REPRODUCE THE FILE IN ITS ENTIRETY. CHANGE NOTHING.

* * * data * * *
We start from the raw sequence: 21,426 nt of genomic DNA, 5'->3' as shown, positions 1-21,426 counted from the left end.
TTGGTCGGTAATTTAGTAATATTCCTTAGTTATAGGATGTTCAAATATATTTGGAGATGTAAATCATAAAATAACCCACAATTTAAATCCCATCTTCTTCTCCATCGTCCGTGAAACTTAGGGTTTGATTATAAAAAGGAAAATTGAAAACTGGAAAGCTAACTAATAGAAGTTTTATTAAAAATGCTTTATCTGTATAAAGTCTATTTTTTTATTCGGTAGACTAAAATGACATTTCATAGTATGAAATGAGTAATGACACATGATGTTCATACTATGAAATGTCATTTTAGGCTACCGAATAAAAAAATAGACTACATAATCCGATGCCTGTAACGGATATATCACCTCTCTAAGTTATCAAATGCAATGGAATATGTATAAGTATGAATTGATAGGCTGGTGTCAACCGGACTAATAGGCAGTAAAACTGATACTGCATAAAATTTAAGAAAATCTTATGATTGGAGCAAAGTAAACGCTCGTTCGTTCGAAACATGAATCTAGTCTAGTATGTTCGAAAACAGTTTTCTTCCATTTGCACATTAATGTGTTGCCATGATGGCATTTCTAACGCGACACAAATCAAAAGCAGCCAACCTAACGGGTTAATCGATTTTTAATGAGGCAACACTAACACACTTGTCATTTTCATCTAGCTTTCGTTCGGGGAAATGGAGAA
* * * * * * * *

We start from the raw sequence: 21,426 nt of genomic DNA, 5'->3' as shown, positions 1-21,426 counted from the left end.
TTGGTCGGTAATTTAGTAATATTCCTTAGTTATAGGATGTTCAAATATATTTGGAGATGTAAATCATAAAATAACCCACAATTTAAATCCCATCTTCTTCTCCATCGTCCGTGAAACTTAGGGTTTGATTATAAAAAGGAAAATTGAAAACTGGAAAGCTAACTAATAGAAGTTTTATTAAAAATGCTTTATCTGTATAAAGTCTATTTTTTTATTCGGTAGACTAAAATGACATTTCATAGTATGAAATGAGTAATGACACATGATGTTCATACTATGAAATGTCATTTTAGGCTACCGAATAAAAAAATAGACTACATAATCCGATGCCTGTAACGGATATATCACCTCTCTAAGTTATCAAATGCAATGGAATATGTATAAGTATGAATTGATAGGCTGGTGTCAACCGGACTAATAGGCAGTAAAACTGATACTGCATAAAATTTAAGAAAATCTTATGATTGGAGCAAAGTAAACGCTCGTTCGTTCGAAACATGAATCTAGTCTAGTATGTTCGAAAACAGTTTTCTTCCATTTGCACATTAATGTGTTGCCATGATGGCATTTCTAACGCGACACAAATCAAAAGCAGCCAACCTAACGGGTTAATCGATTTTTAATGAGGCAACACTAACACACTTGTCATTTTCATCTAGCTTTCGTTCGGGGAAATGGAGAA